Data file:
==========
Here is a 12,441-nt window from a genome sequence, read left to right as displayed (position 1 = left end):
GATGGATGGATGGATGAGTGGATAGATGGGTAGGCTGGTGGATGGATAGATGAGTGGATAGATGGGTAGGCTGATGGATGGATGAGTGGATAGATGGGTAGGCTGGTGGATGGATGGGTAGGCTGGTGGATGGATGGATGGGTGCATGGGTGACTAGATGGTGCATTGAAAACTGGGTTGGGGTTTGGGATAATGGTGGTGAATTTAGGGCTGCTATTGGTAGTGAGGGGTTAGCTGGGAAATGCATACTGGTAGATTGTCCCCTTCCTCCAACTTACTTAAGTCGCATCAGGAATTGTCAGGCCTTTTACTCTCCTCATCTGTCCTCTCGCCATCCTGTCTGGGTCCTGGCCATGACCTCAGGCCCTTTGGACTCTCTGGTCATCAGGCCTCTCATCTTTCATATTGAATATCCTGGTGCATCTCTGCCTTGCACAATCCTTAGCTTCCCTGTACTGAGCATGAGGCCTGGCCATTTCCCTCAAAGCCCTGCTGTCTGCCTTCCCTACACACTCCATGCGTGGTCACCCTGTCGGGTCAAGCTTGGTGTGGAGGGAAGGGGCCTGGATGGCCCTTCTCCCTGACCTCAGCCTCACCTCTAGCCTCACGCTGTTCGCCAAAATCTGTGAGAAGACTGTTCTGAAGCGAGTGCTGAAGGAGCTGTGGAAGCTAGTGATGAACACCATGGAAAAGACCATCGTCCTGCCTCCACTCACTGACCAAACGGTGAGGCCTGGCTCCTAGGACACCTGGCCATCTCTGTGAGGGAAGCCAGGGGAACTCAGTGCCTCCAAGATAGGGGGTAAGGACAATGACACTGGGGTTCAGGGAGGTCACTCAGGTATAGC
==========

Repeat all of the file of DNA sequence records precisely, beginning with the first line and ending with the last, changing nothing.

Here is a 12,441-nt window from a genome sequence, read left to right as displayed (position 1 = left end):
GATGGATGGATGGATGAGTGGATAGATGGGTAGGCTGGTGGATGGATAGATGAGTGGATAGATGGGTAGGCTGATGGATGGATGAGTGGATAGATGGGTAGGCTGGTGGATGGATGGGTAGGCTGGTGGATGGATGGATGGGTGCATGGGTGACTAGATGGTGCATTGAAAACTGGGTTGGGGTTTGGGATAATGGTGGTGAATTTAGGGCTGCTATTGGTAGTGAGGGGTTAGCTGGGAAATGCATACTGGTAGATTGTCCCCTTCCTCCAACTTACTTAAGTCGCATCAGGAATTGTCAGGCCTTTTACTCTCCTCATCTGTCCTCTCGCCATCCTGTCTGGGTCCTGGCCATGACCTCAGGCCCTTTGGACTCTCTGGTCATCAGGCCTCTCATCTTTCATATTGAATATCCTGGTGCATCTCTGCCTTGCACAATCCTTAGCTTCCCTGTACTGAGCATGAGGCCTGGCCATTTCCCTCAAAGCCCTGCTGTCTGCCTTCCCTACACACTCCATGCGTGGTCACCCTGTCGGGTCAAGCTTGGTGTGGAGGGAAGGGGCCTGGATGGCCCTTCTCCCTGACCTCAGCCTCACCTCTAGCCTCACGCTGTTCGCCAAAATCTGTGAGAAGACTGTTCTGAAGCGAGTGCTGAAGGAGCTGTGGAAGCTAGTGATGAACACCATGGAAAAGACCATCGTCCTGCCTCCACTCACTGACCAAACGGTGAGGCCTGGCTCCTAGGACACCTGGCCATCTCTGTGAGGGAAGCCAGGGGAACTCAGTGCCTCCAAGATAGGGGGTAAGGACAATGACACTGGGGTTCAGGGAGGTCACTCAGGTATAGC